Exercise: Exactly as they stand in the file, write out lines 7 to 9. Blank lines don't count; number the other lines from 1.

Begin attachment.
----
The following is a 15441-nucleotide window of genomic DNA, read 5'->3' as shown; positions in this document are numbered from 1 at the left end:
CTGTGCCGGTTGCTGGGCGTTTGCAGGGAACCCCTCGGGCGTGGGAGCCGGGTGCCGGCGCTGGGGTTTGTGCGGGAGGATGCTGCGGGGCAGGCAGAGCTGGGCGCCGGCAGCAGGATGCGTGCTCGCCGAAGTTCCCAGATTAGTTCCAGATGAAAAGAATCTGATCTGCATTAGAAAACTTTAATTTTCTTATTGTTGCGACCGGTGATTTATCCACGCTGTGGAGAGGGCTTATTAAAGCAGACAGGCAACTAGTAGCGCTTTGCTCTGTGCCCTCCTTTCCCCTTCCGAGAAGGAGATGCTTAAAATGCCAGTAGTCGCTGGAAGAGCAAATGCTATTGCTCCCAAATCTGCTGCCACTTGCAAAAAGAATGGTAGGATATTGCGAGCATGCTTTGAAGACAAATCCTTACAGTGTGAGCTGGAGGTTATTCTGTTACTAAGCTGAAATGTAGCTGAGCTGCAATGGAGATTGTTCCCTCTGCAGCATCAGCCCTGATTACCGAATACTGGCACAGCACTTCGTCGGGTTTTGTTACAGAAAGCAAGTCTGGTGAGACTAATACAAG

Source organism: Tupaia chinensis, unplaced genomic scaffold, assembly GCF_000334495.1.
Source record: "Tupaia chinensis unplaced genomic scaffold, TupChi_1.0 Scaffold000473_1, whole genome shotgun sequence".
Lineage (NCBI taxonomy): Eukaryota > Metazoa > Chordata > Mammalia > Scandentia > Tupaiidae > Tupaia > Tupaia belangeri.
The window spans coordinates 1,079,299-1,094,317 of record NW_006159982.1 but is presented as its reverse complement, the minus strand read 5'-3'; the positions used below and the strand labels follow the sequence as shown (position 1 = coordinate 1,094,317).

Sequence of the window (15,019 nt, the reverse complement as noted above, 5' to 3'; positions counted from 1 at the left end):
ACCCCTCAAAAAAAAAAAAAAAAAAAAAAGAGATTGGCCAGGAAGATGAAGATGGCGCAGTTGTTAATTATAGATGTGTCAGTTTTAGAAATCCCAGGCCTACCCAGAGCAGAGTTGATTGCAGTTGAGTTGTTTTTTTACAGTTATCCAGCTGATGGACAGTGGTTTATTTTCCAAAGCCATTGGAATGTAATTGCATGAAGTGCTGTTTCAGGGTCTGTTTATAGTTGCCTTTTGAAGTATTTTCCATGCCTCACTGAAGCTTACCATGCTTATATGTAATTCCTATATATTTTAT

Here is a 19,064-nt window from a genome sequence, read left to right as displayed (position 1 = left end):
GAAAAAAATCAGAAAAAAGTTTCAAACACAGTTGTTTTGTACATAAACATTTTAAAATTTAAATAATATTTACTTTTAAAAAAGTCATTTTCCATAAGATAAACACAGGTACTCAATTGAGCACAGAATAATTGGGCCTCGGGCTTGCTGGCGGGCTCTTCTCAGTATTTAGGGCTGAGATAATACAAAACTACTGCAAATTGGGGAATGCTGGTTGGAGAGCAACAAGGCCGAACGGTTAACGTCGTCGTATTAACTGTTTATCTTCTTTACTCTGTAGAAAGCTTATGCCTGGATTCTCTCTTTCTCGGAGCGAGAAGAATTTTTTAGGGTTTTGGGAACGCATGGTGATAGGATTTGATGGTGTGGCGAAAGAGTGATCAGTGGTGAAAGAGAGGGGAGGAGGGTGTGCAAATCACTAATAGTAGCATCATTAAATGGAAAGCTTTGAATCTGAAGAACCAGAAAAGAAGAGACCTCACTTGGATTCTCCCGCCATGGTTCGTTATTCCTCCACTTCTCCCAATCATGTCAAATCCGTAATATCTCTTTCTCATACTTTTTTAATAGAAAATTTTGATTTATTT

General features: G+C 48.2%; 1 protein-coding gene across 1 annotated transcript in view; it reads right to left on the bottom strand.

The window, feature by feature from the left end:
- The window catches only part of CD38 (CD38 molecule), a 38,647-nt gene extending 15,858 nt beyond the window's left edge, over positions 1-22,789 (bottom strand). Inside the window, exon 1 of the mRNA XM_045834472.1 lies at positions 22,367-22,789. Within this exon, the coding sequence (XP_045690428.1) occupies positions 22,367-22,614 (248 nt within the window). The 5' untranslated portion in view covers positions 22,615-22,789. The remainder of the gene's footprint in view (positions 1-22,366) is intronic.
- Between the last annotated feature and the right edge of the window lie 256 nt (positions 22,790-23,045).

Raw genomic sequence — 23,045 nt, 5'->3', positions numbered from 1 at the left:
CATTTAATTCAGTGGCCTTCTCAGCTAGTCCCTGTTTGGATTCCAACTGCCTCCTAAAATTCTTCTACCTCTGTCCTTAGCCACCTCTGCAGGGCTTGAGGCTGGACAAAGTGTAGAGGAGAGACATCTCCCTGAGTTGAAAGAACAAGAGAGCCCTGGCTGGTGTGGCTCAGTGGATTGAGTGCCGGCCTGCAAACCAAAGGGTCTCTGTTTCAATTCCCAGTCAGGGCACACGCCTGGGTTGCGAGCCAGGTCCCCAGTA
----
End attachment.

Sequence of the window (15,019 nt, the reverse complement as noted above, 5' to 3'; positions counted from 1 at the left end):
ACCCCTCAAAAAAAAAAAAAAAAAAAAAAGAGATTGGCCAGGAAGATGAAGATGGCGCAGTTGTTAATTATAGATGTGTCAGTTTTAGAAATCCCAGGCCTACCCAGAGCAGAGTTGATTGCAGTTGAGTTGTTTTTTTACAGTTATCCAGCTGATGGACAGTGGTTTATTTTCCAAAGCCATTGGAATGTAATTGCATGAAGTGCTGTTTCAGGGTCTGTTTATAGTTGCCTTTTGAAGTATTTTCCATGCCTCACTGAAGCTTACCATGCTTATATGTAATTCCTATATATTTTAT

Here is a 19,064-nt window from a genome sequence, read left to right as displayed (position 1 = left end):